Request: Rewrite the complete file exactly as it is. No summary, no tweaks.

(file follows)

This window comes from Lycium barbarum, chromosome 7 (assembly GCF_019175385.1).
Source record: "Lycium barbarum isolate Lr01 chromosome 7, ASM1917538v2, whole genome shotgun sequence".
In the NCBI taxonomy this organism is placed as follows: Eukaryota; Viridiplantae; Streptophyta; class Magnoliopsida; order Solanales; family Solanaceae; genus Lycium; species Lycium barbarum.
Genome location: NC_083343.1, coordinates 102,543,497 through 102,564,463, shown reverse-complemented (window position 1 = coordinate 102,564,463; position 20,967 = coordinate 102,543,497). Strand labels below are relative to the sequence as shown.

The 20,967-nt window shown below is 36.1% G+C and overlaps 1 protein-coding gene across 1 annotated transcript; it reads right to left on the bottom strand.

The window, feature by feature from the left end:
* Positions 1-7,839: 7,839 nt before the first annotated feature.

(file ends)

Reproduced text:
This window comes from Lycium barbarum, chromosome 7 (assembly GCF_019175385.1).
Source record: "Lycium barbarum isolate Lr01 chromosome 7, ASM1917538v2, whole genome shotgun sequence".
In the NCBI taxonomy this organism is placed as follows: Eukaryota; Viridiplantae; Streptophyta; class Magnoliopsida; order Solanales; family Solanaceae; genus Lycium; species Lycium barbarum.
Genome location: NC_083343.1, coordinates 102,543,497 through 102,564,463, shown reverse-complemented (window position 1 = coordinate 102,564,463; position 20,967 = coordinate 102,543,497). Strand labels below are relative to the sequence as shown.

The 20,967-nt window shown below is 36.1% G+C and overlaps 1 protein-coding gene across 1 annotated transcript; it reads right to left on the bottom strand.

The window, feature by feature from the left end:
* Positions 1-7,839: 7,839 nt before the first annotated feature.